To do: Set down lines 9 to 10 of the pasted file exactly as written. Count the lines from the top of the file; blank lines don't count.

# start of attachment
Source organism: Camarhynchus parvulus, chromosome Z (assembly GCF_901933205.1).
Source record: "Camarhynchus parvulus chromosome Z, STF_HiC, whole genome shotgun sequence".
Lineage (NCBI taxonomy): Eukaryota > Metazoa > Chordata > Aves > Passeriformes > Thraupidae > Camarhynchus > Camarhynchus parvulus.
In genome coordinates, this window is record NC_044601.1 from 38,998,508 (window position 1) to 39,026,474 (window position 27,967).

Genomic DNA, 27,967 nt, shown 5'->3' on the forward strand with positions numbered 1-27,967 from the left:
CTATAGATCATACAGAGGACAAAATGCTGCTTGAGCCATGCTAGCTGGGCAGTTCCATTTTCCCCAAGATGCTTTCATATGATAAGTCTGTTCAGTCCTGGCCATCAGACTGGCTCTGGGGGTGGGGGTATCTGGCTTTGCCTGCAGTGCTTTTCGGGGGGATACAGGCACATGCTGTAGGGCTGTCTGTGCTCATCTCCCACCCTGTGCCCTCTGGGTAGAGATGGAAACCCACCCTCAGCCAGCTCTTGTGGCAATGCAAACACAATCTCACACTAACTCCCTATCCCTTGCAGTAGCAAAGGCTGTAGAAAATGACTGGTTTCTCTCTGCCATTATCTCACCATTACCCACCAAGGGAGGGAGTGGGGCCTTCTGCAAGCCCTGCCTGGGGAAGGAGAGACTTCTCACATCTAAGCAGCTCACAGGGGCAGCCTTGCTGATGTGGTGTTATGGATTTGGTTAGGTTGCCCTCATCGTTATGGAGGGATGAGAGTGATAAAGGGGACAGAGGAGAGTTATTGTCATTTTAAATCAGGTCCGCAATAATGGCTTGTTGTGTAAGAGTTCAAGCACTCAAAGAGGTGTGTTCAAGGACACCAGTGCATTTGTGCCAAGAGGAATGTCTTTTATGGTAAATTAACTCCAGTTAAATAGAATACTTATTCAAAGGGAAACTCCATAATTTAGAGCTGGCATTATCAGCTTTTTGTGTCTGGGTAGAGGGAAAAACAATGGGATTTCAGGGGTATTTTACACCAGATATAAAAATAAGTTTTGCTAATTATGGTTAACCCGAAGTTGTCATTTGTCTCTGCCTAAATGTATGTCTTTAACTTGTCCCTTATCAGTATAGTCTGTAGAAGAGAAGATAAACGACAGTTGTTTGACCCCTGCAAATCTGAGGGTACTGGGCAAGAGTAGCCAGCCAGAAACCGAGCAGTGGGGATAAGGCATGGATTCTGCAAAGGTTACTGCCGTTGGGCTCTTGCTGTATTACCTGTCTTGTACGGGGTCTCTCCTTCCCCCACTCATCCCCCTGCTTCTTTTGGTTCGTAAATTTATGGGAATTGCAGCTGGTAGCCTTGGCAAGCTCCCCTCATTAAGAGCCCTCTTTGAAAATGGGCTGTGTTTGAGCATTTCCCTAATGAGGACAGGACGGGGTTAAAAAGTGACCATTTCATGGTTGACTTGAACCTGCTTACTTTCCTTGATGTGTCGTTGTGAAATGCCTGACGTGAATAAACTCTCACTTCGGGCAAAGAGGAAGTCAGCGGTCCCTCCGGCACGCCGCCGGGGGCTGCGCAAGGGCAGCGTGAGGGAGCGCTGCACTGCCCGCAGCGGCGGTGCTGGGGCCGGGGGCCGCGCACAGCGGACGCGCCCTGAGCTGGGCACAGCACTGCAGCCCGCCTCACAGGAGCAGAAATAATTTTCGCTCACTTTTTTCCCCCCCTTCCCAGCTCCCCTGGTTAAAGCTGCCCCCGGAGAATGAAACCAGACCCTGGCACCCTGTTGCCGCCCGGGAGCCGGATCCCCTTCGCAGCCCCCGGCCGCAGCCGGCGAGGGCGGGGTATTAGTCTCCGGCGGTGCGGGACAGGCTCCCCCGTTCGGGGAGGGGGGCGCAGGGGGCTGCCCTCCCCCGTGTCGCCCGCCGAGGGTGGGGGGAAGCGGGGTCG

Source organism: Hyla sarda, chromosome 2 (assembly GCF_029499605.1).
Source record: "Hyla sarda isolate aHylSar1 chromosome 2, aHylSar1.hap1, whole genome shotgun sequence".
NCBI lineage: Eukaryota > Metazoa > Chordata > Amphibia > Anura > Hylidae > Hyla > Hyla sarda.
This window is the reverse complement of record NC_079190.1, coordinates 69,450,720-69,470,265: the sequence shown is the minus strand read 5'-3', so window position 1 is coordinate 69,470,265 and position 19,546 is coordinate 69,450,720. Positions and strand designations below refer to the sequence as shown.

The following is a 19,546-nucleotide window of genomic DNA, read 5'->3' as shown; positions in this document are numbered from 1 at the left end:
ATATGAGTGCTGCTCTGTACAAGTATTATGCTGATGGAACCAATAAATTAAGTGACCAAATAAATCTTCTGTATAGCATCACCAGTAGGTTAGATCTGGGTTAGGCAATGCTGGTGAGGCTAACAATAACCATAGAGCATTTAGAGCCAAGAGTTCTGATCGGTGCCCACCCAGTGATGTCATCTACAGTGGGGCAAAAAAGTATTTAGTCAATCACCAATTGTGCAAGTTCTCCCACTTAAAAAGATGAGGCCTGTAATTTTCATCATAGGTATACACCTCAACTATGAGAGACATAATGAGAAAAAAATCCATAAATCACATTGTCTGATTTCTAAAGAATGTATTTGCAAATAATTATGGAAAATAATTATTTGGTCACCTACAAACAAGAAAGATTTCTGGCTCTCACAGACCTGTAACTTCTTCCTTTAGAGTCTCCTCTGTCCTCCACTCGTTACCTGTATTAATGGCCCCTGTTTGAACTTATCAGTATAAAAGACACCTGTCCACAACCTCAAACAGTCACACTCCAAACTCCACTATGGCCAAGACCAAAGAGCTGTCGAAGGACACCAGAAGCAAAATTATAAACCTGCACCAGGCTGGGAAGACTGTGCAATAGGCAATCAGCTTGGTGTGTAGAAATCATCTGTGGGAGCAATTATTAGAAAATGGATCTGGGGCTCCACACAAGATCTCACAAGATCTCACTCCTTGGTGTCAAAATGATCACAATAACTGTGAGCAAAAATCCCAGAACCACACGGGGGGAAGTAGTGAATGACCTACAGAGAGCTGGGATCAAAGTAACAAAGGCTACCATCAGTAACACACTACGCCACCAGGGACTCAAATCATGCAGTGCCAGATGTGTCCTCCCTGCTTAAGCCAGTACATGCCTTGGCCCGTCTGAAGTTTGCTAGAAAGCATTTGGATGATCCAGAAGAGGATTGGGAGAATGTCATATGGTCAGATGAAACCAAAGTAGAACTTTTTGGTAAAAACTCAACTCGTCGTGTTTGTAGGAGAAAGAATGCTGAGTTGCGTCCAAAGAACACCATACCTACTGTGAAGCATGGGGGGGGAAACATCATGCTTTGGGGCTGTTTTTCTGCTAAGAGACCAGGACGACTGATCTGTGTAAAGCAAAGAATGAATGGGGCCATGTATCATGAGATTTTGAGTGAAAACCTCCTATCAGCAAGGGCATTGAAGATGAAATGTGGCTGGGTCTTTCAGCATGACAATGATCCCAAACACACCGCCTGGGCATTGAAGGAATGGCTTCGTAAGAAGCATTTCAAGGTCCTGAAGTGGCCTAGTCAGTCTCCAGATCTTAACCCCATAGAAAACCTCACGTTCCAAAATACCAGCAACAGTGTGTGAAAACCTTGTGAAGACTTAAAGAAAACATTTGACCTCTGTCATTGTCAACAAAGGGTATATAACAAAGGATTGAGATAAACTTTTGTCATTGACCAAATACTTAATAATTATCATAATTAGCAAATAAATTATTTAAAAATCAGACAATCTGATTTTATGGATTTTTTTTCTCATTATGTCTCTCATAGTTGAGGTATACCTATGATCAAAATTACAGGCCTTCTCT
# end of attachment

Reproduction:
NCBI lineage: Eukaryota > Metazoa > Chordata > Amphibia > Anura > Hylidae > Hyla > Hyla sarda.
This window is the reverse complement of record NC_079190.1, coordinates 69,450,720-69,470,265: the sequence shown is the minus strand read 5'-3', so window position 1 is coordinate 69,470,265 and position 19,546 is coordinate 69,450,720. Positions and strand designations below refer to the sequence as shown.